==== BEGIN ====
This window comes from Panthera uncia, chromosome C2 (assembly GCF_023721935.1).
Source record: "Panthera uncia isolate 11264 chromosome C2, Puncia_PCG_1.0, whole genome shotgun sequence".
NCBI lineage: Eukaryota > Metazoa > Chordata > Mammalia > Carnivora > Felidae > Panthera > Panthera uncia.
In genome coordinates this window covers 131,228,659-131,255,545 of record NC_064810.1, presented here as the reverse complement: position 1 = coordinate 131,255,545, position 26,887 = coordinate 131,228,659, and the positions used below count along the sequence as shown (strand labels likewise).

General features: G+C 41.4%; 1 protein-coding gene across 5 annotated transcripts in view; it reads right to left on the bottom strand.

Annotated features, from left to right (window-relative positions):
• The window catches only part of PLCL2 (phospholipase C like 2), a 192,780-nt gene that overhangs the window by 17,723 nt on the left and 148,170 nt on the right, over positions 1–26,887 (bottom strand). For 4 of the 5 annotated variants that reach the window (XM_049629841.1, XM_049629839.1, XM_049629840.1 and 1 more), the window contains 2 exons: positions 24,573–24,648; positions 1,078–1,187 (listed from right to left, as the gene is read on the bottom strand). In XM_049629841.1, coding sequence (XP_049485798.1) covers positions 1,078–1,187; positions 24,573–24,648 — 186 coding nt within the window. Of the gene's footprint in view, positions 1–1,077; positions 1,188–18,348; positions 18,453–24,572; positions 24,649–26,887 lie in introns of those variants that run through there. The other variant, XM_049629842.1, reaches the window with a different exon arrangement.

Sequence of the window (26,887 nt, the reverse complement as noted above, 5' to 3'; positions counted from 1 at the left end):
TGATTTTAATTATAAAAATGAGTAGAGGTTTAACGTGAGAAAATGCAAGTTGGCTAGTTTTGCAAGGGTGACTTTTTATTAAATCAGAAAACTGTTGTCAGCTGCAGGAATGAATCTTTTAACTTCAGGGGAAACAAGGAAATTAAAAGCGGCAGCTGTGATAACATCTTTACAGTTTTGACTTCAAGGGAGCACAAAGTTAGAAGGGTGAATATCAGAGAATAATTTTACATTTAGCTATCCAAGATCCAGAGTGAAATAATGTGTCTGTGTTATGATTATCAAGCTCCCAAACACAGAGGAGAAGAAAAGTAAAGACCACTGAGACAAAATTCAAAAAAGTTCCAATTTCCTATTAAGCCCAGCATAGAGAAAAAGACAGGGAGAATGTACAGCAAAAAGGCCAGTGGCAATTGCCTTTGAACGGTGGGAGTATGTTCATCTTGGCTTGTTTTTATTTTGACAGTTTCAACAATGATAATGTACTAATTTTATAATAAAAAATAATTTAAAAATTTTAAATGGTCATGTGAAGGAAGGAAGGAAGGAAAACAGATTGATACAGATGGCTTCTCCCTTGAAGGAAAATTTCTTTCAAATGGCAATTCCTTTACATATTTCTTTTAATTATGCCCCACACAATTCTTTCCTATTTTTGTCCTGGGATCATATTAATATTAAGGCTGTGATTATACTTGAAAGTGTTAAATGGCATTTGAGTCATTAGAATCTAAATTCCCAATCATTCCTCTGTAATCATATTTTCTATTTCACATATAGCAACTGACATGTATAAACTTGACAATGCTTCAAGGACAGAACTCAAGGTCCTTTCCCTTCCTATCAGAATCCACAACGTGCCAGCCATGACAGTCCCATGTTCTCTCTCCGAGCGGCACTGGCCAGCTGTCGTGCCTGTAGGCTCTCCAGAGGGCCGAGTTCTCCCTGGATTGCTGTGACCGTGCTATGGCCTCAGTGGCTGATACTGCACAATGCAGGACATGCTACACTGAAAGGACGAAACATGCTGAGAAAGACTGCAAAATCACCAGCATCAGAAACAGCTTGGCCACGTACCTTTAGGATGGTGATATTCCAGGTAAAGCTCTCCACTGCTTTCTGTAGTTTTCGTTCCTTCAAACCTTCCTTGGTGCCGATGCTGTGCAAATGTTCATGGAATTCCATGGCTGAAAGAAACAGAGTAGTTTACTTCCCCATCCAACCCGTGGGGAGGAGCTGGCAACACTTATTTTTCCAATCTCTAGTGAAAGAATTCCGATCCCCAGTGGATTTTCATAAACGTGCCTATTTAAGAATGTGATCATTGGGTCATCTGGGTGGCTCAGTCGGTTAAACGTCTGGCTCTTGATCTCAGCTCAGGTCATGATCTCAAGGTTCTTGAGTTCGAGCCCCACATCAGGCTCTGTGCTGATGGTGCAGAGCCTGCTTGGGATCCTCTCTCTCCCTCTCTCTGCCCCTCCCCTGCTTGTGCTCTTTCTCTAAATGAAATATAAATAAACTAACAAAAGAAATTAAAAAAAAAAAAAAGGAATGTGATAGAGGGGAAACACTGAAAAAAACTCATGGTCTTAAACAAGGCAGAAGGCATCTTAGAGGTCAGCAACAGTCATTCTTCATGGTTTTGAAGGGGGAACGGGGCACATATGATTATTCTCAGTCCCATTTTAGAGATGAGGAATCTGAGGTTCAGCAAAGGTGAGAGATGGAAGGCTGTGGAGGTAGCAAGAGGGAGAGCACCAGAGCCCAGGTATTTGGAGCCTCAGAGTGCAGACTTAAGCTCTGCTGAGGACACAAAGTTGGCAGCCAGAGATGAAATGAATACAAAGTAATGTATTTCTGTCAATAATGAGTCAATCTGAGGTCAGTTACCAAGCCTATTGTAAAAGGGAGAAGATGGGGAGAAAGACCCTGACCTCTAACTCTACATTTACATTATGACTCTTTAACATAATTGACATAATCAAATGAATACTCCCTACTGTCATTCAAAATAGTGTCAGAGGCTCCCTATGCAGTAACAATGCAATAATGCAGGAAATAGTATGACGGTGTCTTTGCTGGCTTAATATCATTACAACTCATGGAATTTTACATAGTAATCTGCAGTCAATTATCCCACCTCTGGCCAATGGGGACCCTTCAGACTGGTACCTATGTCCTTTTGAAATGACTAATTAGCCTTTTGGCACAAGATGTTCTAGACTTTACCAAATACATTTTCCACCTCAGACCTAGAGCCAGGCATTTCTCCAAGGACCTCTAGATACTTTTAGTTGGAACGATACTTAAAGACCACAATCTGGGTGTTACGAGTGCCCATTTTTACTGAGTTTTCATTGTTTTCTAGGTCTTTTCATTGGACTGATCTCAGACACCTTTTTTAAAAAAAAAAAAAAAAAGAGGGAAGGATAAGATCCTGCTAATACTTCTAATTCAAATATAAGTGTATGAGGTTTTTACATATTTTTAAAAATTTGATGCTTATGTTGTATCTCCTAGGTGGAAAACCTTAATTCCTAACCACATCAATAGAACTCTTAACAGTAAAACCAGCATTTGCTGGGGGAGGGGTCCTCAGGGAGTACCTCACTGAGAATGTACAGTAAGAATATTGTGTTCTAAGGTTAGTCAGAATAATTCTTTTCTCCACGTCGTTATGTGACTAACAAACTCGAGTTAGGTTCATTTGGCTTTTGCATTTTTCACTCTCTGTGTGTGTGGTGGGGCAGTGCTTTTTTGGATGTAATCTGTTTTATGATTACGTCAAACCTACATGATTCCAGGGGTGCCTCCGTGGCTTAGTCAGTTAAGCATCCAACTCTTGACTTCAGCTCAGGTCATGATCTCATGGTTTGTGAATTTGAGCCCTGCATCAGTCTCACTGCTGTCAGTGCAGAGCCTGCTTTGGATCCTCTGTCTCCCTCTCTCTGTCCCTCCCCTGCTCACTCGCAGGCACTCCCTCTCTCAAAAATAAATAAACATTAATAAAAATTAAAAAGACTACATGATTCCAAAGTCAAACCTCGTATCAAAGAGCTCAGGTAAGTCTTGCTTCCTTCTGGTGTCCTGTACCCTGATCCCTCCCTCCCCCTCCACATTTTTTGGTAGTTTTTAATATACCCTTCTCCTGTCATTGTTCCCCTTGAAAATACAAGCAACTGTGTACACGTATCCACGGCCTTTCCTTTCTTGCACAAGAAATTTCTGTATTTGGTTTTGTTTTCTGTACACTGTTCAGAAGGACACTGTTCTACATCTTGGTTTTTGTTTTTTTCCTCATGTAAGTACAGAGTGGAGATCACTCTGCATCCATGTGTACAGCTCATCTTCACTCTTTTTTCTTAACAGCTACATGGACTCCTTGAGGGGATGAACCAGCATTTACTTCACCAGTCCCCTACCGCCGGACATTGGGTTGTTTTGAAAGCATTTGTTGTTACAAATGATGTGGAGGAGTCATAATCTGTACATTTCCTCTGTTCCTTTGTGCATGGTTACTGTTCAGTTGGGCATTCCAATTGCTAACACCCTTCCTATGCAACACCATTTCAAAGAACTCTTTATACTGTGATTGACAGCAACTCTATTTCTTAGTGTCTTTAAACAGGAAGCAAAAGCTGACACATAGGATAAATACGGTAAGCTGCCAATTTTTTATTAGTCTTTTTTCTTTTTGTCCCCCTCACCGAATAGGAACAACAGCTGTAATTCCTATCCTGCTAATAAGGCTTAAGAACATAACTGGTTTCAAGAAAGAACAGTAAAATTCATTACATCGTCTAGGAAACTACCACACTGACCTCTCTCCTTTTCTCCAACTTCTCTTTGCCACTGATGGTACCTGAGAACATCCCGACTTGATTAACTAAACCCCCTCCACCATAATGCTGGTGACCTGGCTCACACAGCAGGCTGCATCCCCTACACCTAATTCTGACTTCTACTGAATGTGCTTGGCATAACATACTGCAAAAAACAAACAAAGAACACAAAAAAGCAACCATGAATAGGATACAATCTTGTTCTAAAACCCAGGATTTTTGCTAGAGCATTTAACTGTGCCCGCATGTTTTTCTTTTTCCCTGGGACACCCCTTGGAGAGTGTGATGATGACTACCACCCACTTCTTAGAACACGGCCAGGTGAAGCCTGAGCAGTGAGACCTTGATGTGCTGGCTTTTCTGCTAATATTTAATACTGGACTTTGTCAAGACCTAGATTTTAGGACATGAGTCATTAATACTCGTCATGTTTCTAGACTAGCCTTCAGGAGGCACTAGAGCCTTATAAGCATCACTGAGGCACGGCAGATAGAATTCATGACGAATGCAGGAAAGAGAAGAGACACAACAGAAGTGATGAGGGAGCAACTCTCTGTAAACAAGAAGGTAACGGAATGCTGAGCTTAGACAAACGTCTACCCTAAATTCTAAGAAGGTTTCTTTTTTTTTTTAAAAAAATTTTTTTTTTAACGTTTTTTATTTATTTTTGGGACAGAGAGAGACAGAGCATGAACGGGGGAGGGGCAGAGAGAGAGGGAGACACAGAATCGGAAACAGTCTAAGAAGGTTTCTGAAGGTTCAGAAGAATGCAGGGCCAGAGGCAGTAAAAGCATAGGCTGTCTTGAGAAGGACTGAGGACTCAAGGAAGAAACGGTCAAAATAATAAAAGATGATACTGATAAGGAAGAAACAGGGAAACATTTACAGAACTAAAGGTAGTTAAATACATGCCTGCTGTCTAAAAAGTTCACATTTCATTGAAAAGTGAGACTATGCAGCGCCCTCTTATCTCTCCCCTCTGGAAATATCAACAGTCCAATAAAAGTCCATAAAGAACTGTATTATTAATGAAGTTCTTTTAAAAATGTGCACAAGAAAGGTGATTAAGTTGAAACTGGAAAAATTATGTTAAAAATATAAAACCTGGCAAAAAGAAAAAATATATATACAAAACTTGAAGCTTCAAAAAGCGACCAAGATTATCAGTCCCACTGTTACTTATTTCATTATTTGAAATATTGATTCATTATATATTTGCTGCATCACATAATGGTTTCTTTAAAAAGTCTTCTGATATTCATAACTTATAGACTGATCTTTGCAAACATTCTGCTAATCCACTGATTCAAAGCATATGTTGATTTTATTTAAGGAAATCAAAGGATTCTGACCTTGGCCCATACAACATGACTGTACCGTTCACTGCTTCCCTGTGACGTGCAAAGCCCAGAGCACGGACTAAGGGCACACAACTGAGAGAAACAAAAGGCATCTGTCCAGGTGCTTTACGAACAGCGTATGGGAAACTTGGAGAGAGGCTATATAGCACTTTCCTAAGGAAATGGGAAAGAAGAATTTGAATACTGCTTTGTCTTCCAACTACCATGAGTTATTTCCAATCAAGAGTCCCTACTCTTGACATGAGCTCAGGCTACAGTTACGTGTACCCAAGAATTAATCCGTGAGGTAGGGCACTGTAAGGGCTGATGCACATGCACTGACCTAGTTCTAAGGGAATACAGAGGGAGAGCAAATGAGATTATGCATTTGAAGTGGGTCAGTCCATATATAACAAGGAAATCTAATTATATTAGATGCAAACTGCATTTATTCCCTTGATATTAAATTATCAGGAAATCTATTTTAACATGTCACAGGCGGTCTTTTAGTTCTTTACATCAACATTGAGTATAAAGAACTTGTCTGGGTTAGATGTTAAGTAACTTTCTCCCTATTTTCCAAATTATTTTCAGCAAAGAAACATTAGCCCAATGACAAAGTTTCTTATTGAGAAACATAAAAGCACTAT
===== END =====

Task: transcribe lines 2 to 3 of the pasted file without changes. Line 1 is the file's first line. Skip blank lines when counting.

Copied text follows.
Source record: "Panthera uncia isolate 11264 chromosome C2, Puncia_PCG_1.0, whole genome shotgun sequence".
NCBI lineage: Eukaryota > Metazoa > Chordata > Mammalia > Carnivora > Felidae > Panthera > Panthera uncia.